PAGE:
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Between The Lines
August 4, 2001 Article

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The Pro Doubles Wars

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Ray Bowers


Australian: Bjorkman-Woodbridge
Garros: Bhupathi-Paes
Wimbledon: Johnson-Palmer

Whether measured in prestige, prize money, or public attention, the doubles game in pro tennis remains far behind the singles. An encouraging sign this year was the decision to play best-of-five sets in the men's doubles at Wimbledon. But the game also suffered the loss of the great Mark Woodforde, who retired at age 35.

Woodforde's departure ended the ten-year run of the Woodys. In their career together Woodbridge and Woodforde won more tournaments than any other pair in the Open era, including eleven Slams and the Olympics crown in 1996. Last year, the Australian pair triumphed at Roland Garros and Wimbledon, took the silver medal at the Olympics, and finished #1 in the year-end standings for the fourth time.

Todd Woodbridge's partner for 2001 became the Swedish star Jonas Bjorkman, former partner of Pat Rafter. In January the new pair swept through a succession of close matches to win the Australian Open. In March Bjorkman-Woodbridge reached the finals of Masters events Indian Wells and the Ericsson. Wayne Ferreira and Kafelnikov won at Indian Wells and Novak-Rikl won in Miami.

The strong play of Bjorkman-Woodbridge carried into the European clay season. The Swedish-Australian duo missed the Italian, won by Ferreira-Kafelnikov, but won the Monte Carlo and German Opens. Nestor-Stolle were second at the Italian and German, the Aussies Eagle-Florent at Monte Carlo. As listed above, the pair from India Bhupathi-Paes won at Garros, and Americans Don Johnson and Jared Palmer won at Wimbledon.

The ATP points standings at mid-year show Bjorkman-Woobridge well ahead of the pack. The closely bunched second-place contenders include the pairs mentioned above along with the exciting Bryan twins from America and the excellent Czech pair Pala-Vizner, runners-up at Garros. Any of them are close enough to reach the top but to do so must significantly outperform Bjorkman-Woodbridge during the summer on hard courts in North America and at U.S. Open.

Doubles retained its historic large role in Davis Cup play, even though Cup matches are not counted in the year's official points race. In February Bjorkman joined countryman Nicklas Kulti in defeating Novak-Rikl in Sweden's 3-2 Cup triumph over Czech Republic. Then in April he paired with doubles specialist Aspelin in a five-set win over Russia's pair. Meanwhile two other pairs each recorded important victories in Cup play. Haarhuis-Schalken contributed wins as the Netherlands defeated Spain and Germany, while Federer-Manta won twice in helping Switzerland defeat the U.S. and in the Swiss losing effort against France.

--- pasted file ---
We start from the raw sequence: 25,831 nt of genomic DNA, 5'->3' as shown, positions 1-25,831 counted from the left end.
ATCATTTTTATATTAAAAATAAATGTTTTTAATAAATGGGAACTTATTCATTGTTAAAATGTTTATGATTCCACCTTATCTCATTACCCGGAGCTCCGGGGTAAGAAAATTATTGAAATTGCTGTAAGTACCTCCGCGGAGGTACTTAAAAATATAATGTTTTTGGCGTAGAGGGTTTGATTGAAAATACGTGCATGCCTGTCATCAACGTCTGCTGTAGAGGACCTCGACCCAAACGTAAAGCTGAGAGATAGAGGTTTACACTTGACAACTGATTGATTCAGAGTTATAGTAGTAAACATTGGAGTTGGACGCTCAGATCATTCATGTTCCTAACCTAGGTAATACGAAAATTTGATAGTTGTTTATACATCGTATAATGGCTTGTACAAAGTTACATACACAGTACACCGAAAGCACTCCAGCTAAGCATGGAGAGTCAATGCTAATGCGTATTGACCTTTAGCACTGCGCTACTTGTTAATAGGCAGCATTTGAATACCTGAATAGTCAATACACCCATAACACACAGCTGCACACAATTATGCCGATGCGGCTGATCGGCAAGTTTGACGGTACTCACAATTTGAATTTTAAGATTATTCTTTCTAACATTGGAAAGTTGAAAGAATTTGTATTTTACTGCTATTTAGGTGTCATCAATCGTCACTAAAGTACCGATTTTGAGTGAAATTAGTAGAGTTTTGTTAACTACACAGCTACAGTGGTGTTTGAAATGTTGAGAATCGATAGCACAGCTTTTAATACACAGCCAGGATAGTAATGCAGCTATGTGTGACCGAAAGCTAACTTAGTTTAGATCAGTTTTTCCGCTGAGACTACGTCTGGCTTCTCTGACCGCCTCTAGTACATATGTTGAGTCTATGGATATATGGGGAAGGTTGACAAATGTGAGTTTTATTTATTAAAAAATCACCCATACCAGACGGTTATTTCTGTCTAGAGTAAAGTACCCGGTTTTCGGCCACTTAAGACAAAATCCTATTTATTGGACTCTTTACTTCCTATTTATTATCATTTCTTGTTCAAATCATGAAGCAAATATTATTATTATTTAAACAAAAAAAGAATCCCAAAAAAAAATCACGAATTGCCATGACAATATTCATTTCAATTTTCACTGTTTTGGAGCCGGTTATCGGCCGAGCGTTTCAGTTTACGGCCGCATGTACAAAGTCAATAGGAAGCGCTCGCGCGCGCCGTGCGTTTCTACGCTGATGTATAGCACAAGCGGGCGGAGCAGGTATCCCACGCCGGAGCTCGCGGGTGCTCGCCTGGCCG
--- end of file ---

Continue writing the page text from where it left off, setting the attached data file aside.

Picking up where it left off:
Which are the leading nations in men's doubles?

Australian players won the most men's doubles matches at this year's Australian Open, while players from Czech Republic led at Roland Garros and the U.S. contingent led at Wimbledon. Adding up the matches won at all three Slams, U.S. leads Australia narrowly, with Czech Republic third. Well behind was the next echelon--France, South Africa, and Sweden.

Talk is endless on how to upgrade pro doubles. Most people believe that the top stars in singles should be encouraged to play doubles also. In actuality the reverse is happening as the need for ample rest between matches in order to win in singles becomes more evident.

Small improvements suggest themselves. It would help if partnerships stayed together longer, especially if the pair members are countrymen, as in Davis Cup. Pair members should wear similarly colored clothing, easily distinguishable from their opponents'. The notion that it's acceptable to withdraw midway in doubles events should be ended. Extending the average length of points in men's doubles, perhaps by allowing server only one serve, might be explored.

I also like the idea of staging a few doubles-only tournaments. I formerly enjoyed covering the year-end world championship of doubles, held in Hartford until moved last year. The event featured the year's top eight pairs in a week of head-to-head play. Press and television attention was weak, however, as the year-end women's singles and doubles championships were held the same week in close-by New York.

But Hartford suggested that other doubles-only events could be attractive and might help in reversing the decline of doubles. In such all-doubles tournaments, all matches might be best-of-five. Alternatively, a double-elimination, round-robin, or consolation scheme might be used, thus allowing fans to become familiar with the contenders as the week progressed. Such all-doubles events would carry points in the year's ATP race.